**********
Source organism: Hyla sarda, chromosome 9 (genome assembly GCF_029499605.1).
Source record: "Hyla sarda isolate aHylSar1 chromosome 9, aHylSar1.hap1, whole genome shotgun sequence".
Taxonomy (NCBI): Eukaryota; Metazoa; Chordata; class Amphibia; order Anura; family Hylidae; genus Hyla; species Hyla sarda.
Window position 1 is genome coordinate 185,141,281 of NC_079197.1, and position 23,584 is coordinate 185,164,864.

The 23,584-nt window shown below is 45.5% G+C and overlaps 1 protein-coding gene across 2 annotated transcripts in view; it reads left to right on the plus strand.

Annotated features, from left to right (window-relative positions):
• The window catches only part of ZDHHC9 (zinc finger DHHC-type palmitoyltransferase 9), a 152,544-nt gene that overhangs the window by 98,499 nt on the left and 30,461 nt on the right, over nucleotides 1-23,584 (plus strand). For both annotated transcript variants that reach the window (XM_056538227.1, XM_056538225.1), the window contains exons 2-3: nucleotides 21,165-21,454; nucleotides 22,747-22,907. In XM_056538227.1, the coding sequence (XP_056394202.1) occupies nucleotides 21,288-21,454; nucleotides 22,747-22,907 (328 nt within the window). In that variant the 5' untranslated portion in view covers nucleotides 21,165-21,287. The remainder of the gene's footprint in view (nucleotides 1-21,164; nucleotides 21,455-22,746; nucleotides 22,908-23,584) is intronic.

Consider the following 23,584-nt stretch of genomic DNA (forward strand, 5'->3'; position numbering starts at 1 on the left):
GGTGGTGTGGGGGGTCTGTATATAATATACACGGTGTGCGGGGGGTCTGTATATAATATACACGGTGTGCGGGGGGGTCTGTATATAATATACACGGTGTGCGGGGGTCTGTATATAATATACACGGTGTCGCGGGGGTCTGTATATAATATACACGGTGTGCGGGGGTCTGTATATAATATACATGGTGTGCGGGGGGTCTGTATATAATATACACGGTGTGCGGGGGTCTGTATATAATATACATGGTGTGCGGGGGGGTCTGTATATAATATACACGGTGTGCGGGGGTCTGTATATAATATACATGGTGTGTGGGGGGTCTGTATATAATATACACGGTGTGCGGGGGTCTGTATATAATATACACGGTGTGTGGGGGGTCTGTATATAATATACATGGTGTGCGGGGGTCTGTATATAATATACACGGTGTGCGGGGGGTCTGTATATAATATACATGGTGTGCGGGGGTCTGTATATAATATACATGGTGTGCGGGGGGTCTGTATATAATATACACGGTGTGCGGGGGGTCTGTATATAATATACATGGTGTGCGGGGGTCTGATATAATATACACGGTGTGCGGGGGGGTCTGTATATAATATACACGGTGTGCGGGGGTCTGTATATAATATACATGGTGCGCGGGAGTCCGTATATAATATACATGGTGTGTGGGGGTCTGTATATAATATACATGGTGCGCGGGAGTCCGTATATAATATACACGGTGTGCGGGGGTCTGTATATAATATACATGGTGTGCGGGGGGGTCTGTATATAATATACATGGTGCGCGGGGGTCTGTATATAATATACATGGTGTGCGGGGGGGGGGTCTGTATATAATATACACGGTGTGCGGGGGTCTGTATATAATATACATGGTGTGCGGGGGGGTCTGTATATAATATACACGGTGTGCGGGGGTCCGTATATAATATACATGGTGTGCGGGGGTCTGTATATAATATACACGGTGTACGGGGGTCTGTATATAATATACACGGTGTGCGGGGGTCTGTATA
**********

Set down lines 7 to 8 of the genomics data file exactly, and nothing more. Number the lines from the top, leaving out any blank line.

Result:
• The window catches only part of ZDHHC9 (zinc finger DHHC-type palmitoyltransferase 9), a 152,544-nt gene that overhangs the window by 98,499 nt on the left and 30,461 nt on the right, over nucleotides 1-23,584 (plus strand). For both annotated transcript variants that reach the window (XM_056538227.1, XM_056538225.1), the window contains exons 2-3: nucleotides 21,165-21,454; nucleotides 22,747-22,907. In XM_056538227.1, the coding sequence (XP_056394202.1) occupies nucleotides 21,288-21,454; nucleotides 22,747-22,907 (328 nt within the window). In that variant the 5' untranslated portion in view covers nucleotides 21,165-21,287. The remainder of the gene's footprint in view (nucleotides 1-21,164; nucleotides 21,455-22,746; nucleotides 22,908-23,584) is intronic.

Consider the following 23,584-nt stretch of genomic DNA (forward strand, 5'->3'; position numbering starts at 1 on the left):